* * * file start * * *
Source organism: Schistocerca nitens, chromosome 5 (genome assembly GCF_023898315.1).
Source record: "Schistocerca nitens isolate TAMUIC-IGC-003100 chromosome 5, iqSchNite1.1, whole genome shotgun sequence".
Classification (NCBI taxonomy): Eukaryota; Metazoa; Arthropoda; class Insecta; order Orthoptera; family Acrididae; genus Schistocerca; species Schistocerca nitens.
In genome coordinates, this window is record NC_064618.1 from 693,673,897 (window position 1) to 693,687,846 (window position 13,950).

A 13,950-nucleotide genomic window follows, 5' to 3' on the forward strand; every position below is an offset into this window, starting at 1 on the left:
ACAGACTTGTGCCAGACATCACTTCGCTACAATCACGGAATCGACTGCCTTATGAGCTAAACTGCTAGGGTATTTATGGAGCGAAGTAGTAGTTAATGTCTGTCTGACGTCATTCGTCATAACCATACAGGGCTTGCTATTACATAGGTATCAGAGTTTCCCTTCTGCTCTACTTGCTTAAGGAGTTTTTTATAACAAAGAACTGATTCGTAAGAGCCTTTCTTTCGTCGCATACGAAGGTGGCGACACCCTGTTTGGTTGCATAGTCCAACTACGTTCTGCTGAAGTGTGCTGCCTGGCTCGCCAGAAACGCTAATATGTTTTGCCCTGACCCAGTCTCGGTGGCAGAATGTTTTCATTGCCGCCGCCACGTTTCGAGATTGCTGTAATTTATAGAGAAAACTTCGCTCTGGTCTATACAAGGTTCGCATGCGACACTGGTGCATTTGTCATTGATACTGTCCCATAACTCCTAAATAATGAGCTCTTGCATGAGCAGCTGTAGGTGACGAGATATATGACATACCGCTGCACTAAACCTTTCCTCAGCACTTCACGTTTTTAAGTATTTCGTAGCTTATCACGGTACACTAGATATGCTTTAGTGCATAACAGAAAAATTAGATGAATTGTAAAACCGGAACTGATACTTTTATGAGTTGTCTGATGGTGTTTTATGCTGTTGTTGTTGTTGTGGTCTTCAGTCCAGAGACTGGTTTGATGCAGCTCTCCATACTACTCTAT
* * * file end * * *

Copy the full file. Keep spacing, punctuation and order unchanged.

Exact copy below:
Source organism: Schistocerca nitens, chromosome 5 (genome assembly GCF_023898315.1).
Source record: "Schistocerca nitens isolate TAMUIC-IGC-003100 chromosome 5, iqSchNite1.1, whole genome shotgun sequence".
Classification (NCBI taxonomy): Eukaryota; Metazoa; Arthropoda; class Insecta; order Orthoptera; family Acrididae; genus Schistocerca; species Schistocerca nitens.
In genome coordinates, this window is record NC_064618.1 from 693,673,897 (window position 1) to 693,687,846 (window position 13,950).

A 13,950-nucleotide genomic window follows, 5' to 3' on the forward strand; every position below is an offset into this window, starting at 1 on the left:
ACAGACTTGTGCCAGACATCACTTCGCTACAATCACGGAATCGACTGCCTTATGAGCTAAACTGCTAGGGTATTTATGGAGCGAAGTAGTAGTTAATGTCTGTCTGACGTCATTCGTCATAACCATACAGGGCTTGCTATTACATAGGTATCAGAGTTTCCCTTCTGCTCTACTTGCTTAAGGAGTTTTTTATAACAAAGAACTGATTCGTAAGAGCCTTTCTTTCGTCGCATACGAAGGTGGCGACACCCTGTTTGGTTGCATAGTCCAACTACGTTCTGCTGAAGTGTGCTGCCTGGCTCGCCAGAAACGCTAATATGTTTTGCCCTGACCCAGTCTCGGTGGCAGAATGTTTTCATTGCCGCCGCCACGTTTCGAGATTGCTGTAATTTATAGAGAAAACTTCGCTCTGGTCTATACAAGGTTCGCATGCGACACTGGTGCATTTGTCATTGATACTGTCCCATAACTCCTAAATAATGAGCTCTTGCATGAGCAGCTGTAGGTGACGAGATATATGACATACCGCTGCACTAAACCTTTCCTCAGCACTTCACGTTTTTAAGTATTTCGTAGCTTATCACGGTACACTAGATATGCTTTAGTGCATAACAGAAAAATTAGATGAATTGTAAAACCGGAACTGATACTTTTATGAGTTGTCTGATGGTGTTTTATGCTGTTGTTGTTGTTGTGGTCTTCAGTCCAGAGACTGGTTTGATGCAGCTCTCCATACTACTCTAT